Habitat and Ecology: Forages in mature woodland, woodland edge (and agricultural edge). Feeds on small moths. Summer roosts: usually older mature woodland with maternity sites in trees (occasionally older buildings). Depends on a large number of old trees to roost in a large part of its range, because individuals change their roosts very frequently and colonies need a large number of roost sites for this reason. Winter: Hibernation may start in trees, but later underground sites are preferred. Usually in smaller numbers (up to 50) in natural caves, but in regions where these are missing in large groups in mines and bunkers. Underground habitats maybe of any type, but usually very cold sites. Recorded in old mines in winter in the Caucasus (K. Tsytsulina pers. comm. 2005). Movements up to 290 km in Austria (Kepka 1960).
Systems: Terrestrial

Threats [top]

Major Threat(s): Loss of old mature woodland and ancient trees with loose bark or wood crevices (reforested areas are not suitable for this species); disturbance and loss of underground habitats, disturbance and loss of roost sites in older buildings. In Germany, habitat loss and fragmentation (caused by inter alia infrastructure development, forestry, and the renovation or demolition of old buildings used as roost sites), and disturbance (e.g. from cave tourism) are major threats (Schulenberg 2005); accidental mortality (roadkill) is also a problem (Rudolph et al. 2003).

Conservation Actions [top]

Conservation Actions: It is protected by national legislation in most range states. There are also international legal obligations for its protection through the Bonn Convention (Eurobats) and Bern Convention where these apply. It is included in Annex II (and IV) of EU Habitats and Species Directive, and hence requires special measures for conservation including designation of Special Areas for Conservation. Some habitat protection through Natura 2000. Research is underway to establish conservation requirements for this species. Recommendations include adopting forestry practices that maintain old trees in sufficient numbers.

Bibliography [top]

Juste, J., Ibañez, C., Trujillo, D., Muñoz, J. and Ruedi, M. 2003. Phylogeography of the barbastelles bats (Barbastella barbastellus) from the western Mediterranean and the Canary Islands. Acta Chiropterologica 5(2): 165-175.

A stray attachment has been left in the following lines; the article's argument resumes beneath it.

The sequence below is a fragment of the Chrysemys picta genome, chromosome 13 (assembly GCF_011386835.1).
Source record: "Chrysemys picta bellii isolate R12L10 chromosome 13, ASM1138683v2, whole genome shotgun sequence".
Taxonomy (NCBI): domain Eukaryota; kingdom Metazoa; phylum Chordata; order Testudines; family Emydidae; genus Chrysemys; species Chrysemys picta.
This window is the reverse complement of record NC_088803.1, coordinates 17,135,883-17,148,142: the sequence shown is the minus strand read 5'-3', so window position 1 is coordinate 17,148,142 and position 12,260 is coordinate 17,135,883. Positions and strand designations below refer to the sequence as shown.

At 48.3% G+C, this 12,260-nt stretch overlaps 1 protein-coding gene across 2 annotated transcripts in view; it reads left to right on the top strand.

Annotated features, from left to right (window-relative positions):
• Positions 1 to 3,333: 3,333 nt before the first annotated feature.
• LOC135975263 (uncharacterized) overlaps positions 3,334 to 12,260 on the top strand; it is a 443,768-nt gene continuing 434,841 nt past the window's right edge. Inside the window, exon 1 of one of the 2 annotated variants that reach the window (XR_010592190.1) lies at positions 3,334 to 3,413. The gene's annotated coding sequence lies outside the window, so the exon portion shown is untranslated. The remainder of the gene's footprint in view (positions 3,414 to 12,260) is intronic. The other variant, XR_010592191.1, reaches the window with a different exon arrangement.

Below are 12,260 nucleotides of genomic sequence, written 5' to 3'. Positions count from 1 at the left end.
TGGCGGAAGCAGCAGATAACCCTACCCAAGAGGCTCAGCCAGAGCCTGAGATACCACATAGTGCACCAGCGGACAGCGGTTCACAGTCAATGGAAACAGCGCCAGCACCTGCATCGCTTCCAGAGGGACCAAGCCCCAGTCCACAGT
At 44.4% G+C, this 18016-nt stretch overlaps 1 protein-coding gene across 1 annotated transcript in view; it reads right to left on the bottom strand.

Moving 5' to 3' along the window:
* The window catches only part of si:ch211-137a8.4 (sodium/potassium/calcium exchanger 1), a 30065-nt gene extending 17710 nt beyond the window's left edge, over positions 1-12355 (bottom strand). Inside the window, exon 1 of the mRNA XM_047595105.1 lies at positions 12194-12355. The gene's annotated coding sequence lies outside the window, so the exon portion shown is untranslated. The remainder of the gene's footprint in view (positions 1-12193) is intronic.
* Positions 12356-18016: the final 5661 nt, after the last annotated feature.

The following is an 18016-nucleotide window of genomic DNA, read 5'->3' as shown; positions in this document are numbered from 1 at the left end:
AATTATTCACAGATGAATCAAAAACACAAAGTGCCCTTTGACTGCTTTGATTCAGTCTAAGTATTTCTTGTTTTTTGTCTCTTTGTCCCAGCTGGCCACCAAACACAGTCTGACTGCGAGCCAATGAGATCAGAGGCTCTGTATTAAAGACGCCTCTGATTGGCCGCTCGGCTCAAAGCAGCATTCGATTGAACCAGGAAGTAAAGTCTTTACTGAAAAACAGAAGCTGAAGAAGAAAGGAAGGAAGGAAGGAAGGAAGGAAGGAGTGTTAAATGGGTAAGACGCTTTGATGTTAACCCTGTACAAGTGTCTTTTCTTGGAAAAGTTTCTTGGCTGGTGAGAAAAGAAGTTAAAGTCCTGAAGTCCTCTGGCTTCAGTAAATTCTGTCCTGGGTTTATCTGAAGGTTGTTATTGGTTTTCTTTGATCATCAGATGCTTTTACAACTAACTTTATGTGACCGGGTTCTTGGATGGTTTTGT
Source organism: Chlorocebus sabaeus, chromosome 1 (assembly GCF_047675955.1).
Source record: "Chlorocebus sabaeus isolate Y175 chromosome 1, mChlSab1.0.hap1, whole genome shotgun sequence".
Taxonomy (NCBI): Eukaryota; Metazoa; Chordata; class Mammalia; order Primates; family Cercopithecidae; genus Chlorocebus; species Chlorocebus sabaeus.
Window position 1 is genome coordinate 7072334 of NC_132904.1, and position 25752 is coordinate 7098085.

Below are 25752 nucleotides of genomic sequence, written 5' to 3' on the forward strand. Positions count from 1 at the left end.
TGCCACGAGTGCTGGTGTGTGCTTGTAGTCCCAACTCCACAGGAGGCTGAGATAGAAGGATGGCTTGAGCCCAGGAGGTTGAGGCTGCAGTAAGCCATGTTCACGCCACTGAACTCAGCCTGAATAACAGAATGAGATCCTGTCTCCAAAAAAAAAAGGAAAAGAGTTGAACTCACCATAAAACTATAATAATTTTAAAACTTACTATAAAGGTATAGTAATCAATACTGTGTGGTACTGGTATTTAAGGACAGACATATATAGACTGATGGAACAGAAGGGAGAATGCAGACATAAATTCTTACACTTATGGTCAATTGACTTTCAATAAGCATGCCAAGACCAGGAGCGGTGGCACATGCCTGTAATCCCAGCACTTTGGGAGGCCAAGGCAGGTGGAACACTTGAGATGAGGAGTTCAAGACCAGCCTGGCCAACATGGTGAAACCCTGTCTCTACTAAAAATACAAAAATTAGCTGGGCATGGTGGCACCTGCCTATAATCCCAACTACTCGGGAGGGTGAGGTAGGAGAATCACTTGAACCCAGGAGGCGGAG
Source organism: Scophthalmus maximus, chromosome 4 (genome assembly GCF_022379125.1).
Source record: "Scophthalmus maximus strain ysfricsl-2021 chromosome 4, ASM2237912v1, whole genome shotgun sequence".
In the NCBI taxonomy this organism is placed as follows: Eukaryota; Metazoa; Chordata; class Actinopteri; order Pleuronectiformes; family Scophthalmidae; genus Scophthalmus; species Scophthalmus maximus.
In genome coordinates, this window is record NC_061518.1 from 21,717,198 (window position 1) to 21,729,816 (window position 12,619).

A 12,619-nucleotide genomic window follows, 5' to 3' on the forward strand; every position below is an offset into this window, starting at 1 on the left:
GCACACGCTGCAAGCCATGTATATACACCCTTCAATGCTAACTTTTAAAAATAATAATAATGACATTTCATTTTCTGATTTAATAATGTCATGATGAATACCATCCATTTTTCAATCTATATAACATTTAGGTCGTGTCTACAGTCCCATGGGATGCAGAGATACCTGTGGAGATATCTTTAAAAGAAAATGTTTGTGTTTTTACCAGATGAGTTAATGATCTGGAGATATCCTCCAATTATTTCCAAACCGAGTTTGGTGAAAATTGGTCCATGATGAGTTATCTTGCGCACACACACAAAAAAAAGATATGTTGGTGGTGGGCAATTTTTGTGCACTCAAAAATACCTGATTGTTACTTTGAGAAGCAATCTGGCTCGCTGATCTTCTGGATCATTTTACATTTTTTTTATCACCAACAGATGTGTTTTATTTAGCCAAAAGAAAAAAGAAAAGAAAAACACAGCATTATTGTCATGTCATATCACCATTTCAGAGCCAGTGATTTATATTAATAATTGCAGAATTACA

Kepka, O. 1960. Die Ergenbisse der Fledermausberingung in der Steinmark vom Jahr 1949-1960. Bonner Zoologische Beitrage 11: 54-76.

Mitchell-Jones, A. J., Amori, G., Bogdanowicz, W., Kryštufek, B., Reijnders, P. J. H., Spitzenberger, F., Stubbe, M., Thissen, J. B. M., Vohralik, V. and Zima, J. 1999. The Atlas of European Mammals. Academic Press, London, UK.

Rudolph, B.-U., Hammer, M. and Zahn, A. 2003. Die Mopsfledermaus Barbastella barbastellus in Bayern.

Schober, W. 2004. Barbastella barbastellus (Schreber, 1774) – Mopsfledermaus. Handbuch der Säugetiere Europas, Band 4: Fledertiere, Teil 2: Chiroptera 2: Vespertilionidae 2, Molossidae, Nycteridae: 1071-1091.

Schulenberg, J. 2005. Säugetiere (Mammalia). In: A. Gunther, U. Nigmann, R. Achtziger (ed.), Analyse der Gefährdungsursachen von planungsrelevanten Tiergruppen in Deutschland zur Ergänzung der bestehenden Roten Listen gefährdeter Tiere.- Schriftenr, pp. 70-112. Biol Vielfalt, BfN, Bonn-Bad Godesberg.

Spitzenberger F. 2002. Die Säugetierfauna Österreichs. Bundesministerium für Land- und Forstwirtschaft. Umwelt und Wasserwirtschaft, Band.

Trujillo, D., Ibañez, C. and Juste, J. 2002. A new subspecies of Barbastella barbastellus (Mammalia: Chiroptera: Vespertilionidae) from the Canary Islands. Revue Suisse de Zoologie 109: 543-550.

Citation: Hutson, A.M., Aulagnier, S. & Spitzenberger, F. 2008. Barbastella barbastellus. The IUCN Red List of Threatened Species. Version 2014.3. <>. Downloaded on 29 March 2015.